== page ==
If you are looking for a relaxed environment in which to spend a nice evening via del Pratello is the one for you. All along the way there are several pubs, wine bars, restaurants and finger-food clubs. For years now, the area has become a regular gathering place for those who love nightlife. Surely you will find the one that suits you!

The rediscovered cinema

Il Cinema Ritrovato is a film festival dedicated to the rediscovery of rare and little-known films, with particular reference to the film production of the origins. Held since 1986, the exhibition presents a precious selection of rare or lost works, coming from the historical archives of film libraries in various countries.

The event takes place between June and July in some places in the historic center of Bologna,including Piazza Maggiore and the Manifattura delle Arti,also hosting the Mostra Mercato dell’Editoria Cinematografica.

The festival is organized by the #Cineteca of Bologna is one of the most important European film libraries.

The way of the gods

Cà de Taruffi offers, by reservation, the shuttle service at the end of the first stage (Badolo).


On the ridge between Sect and Savena, the Etruscans traveled for at least 4 centuries (VII-IV century a.C.) an ancient road that connected Fiesole with Felsina, in order to develop their trade and promote their domination over the Po Valley.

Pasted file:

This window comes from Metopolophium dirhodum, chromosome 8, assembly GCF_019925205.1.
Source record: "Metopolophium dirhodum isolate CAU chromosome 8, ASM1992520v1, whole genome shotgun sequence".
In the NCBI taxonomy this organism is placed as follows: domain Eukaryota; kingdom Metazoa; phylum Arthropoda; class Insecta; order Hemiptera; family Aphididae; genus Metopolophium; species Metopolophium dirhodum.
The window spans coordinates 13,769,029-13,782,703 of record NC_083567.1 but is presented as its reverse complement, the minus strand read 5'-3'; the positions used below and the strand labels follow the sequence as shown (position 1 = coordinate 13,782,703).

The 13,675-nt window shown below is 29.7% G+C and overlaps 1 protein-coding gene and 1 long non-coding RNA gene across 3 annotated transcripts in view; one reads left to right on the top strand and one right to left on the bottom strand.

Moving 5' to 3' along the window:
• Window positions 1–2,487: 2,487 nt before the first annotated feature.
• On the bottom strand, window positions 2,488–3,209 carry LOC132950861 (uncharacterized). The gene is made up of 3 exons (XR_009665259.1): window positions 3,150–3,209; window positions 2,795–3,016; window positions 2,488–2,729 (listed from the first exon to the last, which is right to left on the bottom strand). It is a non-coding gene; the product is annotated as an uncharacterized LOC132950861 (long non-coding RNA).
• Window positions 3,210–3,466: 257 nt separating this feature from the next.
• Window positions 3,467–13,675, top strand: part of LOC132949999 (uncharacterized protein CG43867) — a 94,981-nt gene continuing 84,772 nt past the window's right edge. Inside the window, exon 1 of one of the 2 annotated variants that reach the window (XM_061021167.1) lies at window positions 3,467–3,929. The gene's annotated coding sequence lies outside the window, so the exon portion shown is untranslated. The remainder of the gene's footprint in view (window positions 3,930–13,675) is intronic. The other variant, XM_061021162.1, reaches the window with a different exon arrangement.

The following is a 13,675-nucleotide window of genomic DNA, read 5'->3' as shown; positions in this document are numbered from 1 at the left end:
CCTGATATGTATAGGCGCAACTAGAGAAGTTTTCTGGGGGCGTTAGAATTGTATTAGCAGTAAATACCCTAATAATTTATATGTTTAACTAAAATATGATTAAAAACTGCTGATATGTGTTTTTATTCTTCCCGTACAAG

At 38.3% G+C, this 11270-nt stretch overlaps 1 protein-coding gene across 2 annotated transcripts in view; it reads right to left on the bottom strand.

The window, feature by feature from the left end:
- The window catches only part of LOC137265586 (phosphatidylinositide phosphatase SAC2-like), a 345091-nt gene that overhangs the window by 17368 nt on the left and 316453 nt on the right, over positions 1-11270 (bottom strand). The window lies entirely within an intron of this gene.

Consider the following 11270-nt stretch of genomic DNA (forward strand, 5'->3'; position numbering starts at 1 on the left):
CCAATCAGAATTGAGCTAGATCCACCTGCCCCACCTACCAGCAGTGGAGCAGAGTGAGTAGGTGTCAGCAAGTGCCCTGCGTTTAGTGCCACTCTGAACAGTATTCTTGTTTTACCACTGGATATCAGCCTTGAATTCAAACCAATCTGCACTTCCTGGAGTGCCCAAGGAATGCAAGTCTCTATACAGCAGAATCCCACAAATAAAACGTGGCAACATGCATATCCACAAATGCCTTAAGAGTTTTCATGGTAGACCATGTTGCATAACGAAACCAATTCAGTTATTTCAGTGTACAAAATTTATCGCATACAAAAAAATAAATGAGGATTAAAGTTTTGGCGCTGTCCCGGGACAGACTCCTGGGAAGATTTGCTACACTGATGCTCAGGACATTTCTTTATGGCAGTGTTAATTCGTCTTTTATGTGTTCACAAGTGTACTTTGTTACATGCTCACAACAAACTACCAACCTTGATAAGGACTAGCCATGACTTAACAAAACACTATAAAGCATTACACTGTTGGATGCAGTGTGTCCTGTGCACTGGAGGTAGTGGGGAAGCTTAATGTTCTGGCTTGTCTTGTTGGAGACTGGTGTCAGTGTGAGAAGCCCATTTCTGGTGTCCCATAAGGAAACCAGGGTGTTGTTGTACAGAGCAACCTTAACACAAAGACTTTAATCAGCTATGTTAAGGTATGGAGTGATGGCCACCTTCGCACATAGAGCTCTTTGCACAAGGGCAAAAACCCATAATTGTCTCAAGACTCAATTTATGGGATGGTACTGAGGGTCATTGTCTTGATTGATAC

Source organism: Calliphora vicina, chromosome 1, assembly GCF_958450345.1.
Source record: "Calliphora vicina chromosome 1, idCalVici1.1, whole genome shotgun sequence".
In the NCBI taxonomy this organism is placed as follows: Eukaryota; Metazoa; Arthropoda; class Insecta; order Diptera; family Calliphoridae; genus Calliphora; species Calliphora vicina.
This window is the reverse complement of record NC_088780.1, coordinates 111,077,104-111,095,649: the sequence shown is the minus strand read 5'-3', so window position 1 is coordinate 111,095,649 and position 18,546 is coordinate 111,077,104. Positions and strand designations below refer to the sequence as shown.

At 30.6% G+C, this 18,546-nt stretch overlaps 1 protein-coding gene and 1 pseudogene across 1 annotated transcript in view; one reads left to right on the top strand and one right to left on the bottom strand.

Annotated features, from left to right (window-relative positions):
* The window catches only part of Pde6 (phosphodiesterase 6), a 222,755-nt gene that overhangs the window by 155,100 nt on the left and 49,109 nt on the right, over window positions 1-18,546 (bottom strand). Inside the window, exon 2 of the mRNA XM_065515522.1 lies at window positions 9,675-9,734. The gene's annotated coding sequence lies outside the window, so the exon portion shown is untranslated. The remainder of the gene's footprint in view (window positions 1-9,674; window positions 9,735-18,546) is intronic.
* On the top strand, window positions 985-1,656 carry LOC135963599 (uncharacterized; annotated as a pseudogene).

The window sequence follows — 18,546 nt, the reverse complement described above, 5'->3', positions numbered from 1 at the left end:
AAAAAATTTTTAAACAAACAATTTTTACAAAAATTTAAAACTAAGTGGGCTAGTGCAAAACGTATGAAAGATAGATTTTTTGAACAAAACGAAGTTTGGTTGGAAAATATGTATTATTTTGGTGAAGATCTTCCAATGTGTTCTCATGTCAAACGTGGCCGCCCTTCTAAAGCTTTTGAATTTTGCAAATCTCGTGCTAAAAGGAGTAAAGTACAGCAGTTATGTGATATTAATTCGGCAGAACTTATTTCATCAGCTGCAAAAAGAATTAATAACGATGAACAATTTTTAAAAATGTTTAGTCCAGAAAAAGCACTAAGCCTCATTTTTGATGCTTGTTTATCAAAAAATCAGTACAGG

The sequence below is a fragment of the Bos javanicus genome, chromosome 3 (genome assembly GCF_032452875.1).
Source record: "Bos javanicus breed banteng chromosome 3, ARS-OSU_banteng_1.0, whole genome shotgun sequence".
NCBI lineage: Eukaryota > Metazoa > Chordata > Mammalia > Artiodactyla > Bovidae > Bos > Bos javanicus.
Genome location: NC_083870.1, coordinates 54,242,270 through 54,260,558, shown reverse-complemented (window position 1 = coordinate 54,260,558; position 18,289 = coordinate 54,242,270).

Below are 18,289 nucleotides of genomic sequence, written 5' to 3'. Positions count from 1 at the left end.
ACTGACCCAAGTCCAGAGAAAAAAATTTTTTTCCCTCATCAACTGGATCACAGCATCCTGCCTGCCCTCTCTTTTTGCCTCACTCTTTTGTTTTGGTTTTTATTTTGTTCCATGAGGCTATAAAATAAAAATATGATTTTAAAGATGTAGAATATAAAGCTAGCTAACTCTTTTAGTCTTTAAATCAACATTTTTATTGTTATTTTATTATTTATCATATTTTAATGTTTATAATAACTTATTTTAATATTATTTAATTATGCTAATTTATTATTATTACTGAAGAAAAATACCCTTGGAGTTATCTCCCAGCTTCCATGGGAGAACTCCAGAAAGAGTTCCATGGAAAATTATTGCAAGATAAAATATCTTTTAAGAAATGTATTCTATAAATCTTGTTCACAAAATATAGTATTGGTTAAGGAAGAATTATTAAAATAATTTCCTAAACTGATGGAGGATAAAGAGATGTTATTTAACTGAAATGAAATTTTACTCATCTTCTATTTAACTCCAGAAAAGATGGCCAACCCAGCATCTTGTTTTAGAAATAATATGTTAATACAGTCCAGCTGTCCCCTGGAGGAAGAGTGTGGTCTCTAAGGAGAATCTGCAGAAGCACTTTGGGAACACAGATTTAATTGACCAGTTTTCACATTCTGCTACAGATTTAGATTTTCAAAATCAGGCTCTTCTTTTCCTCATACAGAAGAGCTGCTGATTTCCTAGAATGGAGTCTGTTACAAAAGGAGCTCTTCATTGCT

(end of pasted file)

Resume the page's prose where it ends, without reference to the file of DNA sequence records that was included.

Then the Romans, having founded in 189 a.C. the colony of Bononia on the remains of the ancient Felsina, they felt the need to ensure a connection with Arezzo and Rome through the Apennines: on the previous Etruscan route they built in 187 a.C. with the consul Caio Flaminio a real trans-Apennine Roman road called Flaminia Militare. 

Even in the Middle Ages, the habit of walking or horseback riding this ancient route was not lost, the easiest that would allow you to cross this stretch of the Apennines. However, the Roman paving that soon fell into disuse and submerged by vegetation, was replaced by a simple path, a narrow mule track without pavement, used by travelers who needed to follow this path.


The Via degli Dei, a route conceived in the late 80s of the 900s by a group of Bolognese hikers, mainly follows these ancient tracks and, between Monte Bastione and Monte di Fo’, passes next to some valuable basolati of the Roman road, now rediscovered. 

The route passes through places such as Monte Adone, Monzuno (Mons Iovis, mount of Jupiter), Monte Venere, Monte Luario (Lua was the Roman goddess of atonement). The Via degli Dei today has become one of the main tourist attractions of the Apennines: many lovers of trekking and mountain biking retrace this piece of history while fully enjoying the uncontaminated beauty of these places. The entire crossing from Bologna to Florence – which does not present great difficulties – can be made in four / six days or more on foot (depending on the training and skill of the walker), or in two / three days or more by bicycle.However, it is possible to travel even just some sections of the Way of the Gods, to leave freedom to all walkers to build their own personalized path.